Personality Differences by Gender

In general, Maasai of both genders show great tolerance and approval toward each other and are expected to be generous and hospitable to other fellow Maasai. Any visitor to a Maasai homestead must be struck by the propriety of its inhabitants. The concept "respect" (enkanyit), implying politeness, generosity, hospitality, and sexual avoidance, is a guiding moral principle in Maasai interpersonal relations. The age-set system and the agnatic kinship structure to a great extent dictate who should show "respect" toward whom. For instance, women as "juniors" to men are expected to be submissive toward husbands and fathers, and younger men must be polite and generous toward men of elder age sets. Likewise, children of both sexes show unqualified respect toward parents and elder siblings.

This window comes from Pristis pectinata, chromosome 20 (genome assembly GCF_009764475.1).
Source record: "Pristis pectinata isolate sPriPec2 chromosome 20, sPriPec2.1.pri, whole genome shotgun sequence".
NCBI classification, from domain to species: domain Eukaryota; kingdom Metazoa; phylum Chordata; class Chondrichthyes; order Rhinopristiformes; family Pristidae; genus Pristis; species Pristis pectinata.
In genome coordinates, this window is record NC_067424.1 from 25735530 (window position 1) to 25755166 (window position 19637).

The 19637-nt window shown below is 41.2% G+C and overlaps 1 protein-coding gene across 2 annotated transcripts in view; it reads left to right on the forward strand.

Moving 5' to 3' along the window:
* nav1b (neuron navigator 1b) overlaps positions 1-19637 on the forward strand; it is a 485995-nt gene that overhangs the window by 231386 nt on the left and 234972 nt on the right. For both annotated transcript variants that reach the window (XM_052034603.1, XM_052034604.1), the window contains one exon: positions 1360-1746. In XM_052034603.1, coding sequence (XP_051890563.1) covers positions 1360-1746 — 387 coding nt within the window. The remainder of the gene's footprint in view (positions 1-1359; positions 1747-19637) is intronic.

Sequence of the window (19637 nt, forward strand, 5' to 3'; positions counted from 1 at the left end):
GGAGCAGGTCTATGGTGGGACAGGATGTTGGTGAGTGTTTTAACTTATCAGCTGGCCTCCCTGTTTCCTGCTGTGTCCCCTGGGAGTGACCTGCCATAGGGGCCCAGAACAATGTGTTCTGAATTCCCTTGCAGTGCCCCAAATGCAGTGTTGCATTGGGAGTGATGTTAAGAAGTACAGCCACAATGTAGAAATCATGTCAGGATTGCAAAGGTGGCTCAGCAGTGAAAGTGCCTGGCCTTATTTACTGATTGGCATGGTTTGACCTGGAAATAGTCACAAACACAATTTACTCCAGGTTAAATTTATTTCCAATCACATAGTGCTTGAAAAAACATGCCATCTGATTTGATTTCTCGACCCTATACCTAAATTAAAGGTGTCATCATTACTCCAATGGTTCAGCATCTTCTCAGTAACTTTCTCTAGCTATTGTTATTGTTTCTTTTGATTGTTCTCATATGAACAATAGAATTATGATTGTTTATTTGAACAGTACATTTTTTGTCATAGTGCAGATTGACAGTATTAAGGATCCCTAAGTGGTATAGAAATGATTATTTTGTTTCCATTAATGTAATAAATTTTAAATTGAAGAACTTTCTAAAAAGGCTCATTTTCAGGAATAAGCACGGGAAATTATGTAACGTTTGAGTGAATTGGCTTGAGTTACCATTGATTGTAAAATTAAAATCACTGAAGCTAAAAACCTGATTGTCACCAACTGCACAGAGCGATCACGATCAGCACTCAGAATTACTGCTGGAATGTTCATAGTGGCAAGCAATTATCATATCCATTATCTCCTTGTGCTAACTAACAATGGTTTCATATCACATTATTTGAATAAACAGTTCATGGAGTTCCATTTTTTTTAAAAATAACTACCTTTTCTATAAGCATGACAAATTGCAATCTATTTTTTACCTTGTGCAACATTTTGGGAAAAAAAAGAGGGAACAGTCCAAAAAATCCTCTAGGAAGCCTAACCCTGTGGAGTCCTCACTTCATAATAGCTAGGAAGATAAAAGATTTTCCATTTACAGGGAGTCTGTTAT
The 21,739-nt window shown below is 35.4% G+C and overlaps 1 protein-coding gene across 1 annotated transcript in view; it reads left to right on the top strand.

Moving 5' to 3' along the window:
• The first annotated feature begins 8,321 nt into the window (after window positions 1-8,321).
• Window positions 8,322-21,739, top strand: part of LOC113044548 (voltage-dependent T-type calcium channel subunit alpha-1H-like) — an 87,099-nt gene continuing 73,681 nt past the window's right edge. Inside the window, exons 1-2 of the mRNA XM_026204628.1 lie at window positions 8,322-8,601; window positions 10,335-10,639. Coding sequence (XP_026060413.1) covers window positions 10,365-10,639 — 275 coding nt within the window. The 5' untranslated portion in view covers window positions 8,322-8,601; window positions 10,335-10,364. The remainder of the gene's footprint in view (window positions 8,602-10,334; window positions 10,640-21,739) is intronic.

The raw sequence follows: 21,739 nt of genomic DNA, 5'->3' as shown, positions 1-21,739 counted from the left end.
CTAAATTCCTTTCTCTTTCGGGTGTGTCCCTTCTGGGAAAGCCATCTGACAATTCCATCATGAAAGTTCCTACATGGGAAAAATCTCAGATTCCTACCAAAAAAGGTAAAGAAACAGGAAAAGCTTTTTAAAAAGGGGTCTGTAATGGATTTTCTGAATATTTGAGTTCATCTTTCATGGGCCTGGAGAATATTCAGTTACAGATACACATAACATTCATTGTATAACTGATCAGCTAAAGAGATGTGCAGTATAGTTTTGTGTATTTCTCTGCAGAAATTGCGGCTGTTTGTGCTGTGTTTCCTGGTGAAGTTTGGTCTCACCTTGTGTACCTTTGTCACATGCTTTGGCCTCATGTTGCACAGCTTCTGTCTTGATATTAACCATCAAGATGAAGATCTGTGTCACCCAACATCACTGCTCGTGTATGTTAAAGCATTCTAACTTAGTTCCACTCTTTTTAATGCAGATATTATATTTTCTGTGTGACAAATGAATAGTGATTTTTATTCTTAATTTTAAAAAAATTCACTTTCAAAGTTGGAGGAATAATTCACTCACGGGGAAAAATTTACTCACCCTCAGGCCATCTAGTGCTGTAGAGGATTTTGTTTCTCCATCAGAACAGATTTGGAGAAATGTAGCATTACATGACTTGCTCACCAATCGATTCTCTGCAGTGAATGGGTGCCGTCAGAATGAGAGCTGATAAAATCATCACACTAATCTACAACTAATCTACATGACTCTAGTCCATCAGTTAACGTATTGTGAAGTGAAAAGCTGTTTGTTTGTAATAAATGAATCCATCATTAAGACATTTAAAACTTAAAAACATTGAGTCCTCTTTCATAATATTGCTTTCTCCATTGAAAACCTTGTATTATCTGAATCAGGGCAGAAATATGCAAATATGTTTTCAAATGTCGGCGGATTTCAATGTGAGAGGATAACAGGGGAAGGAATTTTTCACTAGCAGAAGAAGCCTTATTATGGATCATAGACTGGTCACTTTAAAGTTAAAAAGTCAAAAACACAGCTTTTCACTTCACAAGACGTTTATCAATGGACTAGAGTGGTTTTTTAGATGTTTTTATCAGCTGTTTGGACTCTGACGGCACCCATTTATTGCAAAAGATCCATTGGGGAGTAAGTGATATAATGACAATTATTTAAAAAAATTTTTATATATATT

One important gender difference in personality is that males are expected to show more aggressiveness and physical prowess than women, particularly in the face of danger. From an early age boys are taught to be courageous and fear nothing in order to defend property and people. During the moran period this bravery and fierceness is tested in collective cattle raids and lion hunts. While Maasai men never disclose any sign of fear, women who are not experienced in fighting often express fear of predators or thieves at nights when husbands and fathers are away. Men are also far more authoritarian than women in their approach toward children.

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